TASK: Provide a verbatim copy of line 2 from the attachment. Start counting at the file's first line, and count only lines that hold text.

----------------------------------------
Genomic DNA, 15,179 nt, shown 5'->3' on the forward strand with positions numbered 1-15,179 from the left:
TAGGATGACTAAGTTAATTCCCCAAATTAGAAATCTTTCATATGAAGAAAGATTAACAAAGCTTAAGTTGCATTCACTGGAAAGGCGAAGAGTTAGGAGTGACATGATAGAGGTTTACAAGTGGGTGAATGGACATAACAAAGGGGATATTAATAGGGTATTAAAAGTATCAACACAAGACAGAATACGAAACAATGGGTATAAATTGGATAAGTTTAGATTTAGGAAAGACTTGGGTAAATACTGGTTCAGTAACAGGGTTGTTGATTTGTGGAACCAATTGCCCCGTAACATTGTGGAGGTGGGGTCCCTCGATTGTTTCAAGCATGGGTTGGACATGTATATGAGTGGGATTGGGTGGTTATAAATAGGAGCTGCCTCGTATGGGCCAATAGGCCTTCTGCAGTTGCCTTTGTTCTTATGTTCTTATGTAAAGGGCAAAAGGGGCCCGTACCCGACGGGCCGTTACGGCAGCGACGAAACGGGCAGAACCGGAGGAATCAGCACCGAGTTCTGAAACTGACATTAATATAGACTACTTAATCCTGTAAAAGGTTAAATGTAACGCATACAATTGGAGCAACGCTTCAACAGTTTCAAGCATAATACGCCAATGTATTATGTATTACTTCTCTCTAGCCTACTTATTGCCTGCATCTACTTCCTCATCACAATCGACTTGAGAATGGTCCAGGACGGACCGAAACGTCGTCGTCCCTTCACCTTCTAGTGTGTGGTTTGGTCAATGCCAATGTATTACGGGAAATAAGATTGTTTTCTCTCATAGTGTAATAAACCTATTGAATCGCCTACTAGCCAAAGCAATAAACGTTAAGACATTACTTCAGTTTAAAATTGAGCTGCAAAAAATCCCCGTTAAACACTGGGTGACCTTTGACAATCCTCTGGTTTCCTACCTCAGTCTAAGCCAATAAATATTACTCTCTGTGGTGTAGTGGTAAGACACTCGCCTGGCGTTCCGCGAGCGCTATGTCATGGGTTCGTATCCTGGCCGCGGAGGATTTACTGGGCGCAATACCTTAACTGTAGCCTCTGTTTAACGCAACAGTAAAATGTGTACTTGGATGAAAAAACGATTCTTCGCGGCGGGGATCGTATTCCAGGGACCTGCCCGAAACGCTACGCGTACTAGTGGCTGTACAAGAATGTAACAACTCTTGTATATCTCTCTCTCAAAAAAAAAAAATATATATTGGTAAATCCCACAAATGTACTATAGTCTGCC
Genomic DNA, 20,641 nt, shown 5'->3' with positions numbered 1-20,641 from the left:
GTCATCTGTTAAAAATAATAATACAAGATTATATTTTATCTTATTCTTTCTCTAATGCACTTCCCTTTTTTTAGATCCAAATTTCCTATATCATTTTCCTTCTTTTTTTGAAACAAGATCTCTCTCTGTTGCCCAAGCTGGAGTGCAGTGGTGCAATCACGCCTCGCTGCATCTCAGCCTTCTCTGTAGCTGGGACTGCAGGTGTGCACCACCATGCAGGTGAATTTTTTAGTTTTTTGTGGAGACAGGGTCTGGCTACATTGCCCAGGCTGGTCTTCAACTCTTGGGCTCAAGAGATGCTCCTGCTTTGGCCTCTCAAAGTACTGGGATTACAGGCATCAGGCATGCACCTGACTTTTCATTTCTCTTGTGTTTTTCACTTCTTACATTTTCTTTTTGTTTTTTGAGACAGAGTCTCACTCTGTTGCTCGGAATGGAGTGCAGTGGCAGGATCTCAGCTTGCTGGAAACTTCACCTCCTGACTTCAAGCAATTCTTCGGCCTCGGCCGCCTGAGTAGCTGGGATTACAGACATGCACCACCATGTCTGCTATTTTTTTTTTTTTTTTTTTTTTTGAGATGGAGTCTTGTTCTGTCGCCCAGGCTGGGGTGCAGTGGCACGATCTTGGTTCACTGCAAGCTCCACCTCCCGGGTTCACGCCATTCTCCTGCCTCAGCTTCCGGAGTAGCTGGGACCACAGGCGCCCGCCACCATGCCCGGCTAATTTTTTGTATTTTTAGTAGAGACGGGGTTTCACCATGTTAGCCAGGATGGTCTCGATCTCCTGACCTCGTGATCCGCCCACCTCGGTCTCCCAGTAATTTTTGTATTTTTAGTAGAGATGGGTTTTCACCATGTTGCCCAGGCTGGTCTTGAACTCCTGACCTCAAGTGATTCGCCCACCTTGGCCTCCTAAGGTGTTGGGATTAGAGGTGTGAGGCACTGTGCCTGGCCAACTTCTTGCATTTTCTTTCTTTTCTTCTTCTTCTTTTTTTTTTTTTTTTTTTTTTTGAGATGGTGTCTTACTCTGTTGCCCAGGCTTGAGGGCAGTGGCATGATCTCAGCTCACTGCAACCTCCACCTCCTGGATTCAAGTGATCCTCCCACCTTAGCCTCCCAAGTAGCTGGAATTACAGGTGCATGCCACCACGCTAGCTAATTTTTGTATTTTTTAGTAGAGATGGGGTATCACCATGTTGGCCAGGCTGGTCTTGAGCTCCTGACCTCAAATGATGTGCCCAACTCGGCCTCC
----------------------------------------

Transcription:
TAGGATGACTAAGTTAATTCCCCAAATTAGAAATCTTTCATATGAAGAAAGATTAACAAAGCTTAAGTTGCATTCACTGGAAAGGCGAAGAGTTAGGAGTGACATGATAGAGGTTTACAAGTGGGTGAATGGACATAACAAAGGGGATATTAATAGGGTATTAAAAGTATCAACACAAGACAGAATACGAAACAATGGGTATAAATTGGATAAGTTTAGATTTAGGAAAGACTTGGGTAAATACTGGTTCAGTAACAGGGTTGTTGATTTGTGGAACCAATTGCCCCGTAACATTGTGGAGGTGGGGTCCCTCGATTGTTTCAAGCATGGGTTGGACATGTATATGAGTGGGATTGGGTGGTTATAAATAGGAGCTGCCTCGTATGGGCCAATAGGCCTTCTGCAGTTGCCTTTGTTCTTATGTTCTTATGTAAAGGGCAAAAGGGGCCCGTACCCGACGGGCCGTTACGGCAGCGACGAAACGGGCAGAACCGGAGGAATCAGCACCGAGTTCTGAAACTGACATTAATATAGACTACTTAATCCTGTAAAAGGTTAAATGTAACGCATACAATTGGAGCAACGCTTCAACAGTTTCAAGCATAATACGCCAATGTATTATGTATTACTTCTCTCTAGCCTACTTATTGCCTGCATCTACTTCCTCATCACAATCGACTTGAGAATGGTCCAGGACGGACCGAAACGTCGTCGTCCCTTCACCTTCTAGTGTGTGGTTTGGTCAATGCCAATGTATTACGGGAAATAAGATTGTTTTCTCTCATAGTGTAATAAACCTATTGAATCGCCTACTAGCCAAAGCAATAAACGTTAAGACATTACTTCAGTTTAAAATTGAGCTGCAAAAAATCCCCGTTAAACACTGGGTGACCTTTGACAATCCTCTGGTTTCCTACCTCAGTCTAAGCCAATAAATATTACTCTCTGTGGTGTAGTGGTAAGACACTCGCCTGGCGTTCCGCGAGCGCTATGTCATGGGTTCGTATCCTGGCCGCGGAGGATTTACTGGGCGCAATACCTTAACTGTAGCCTCTGTTTAACGCAACAGTAAAATGTGTACTTGGATGAAAAAACGATTCTTCGCGGCGGGGATCGTATTCCAGGGACCTGCCCGAAACGCTACGCGTACTAGTGGCTGTACAAGAATGTAACAACTCTTGTATATCTCTCTCTCAAAAAAAAAAAATATATATTGGTAAATCCCACAAATGTACTATAGTCTGCC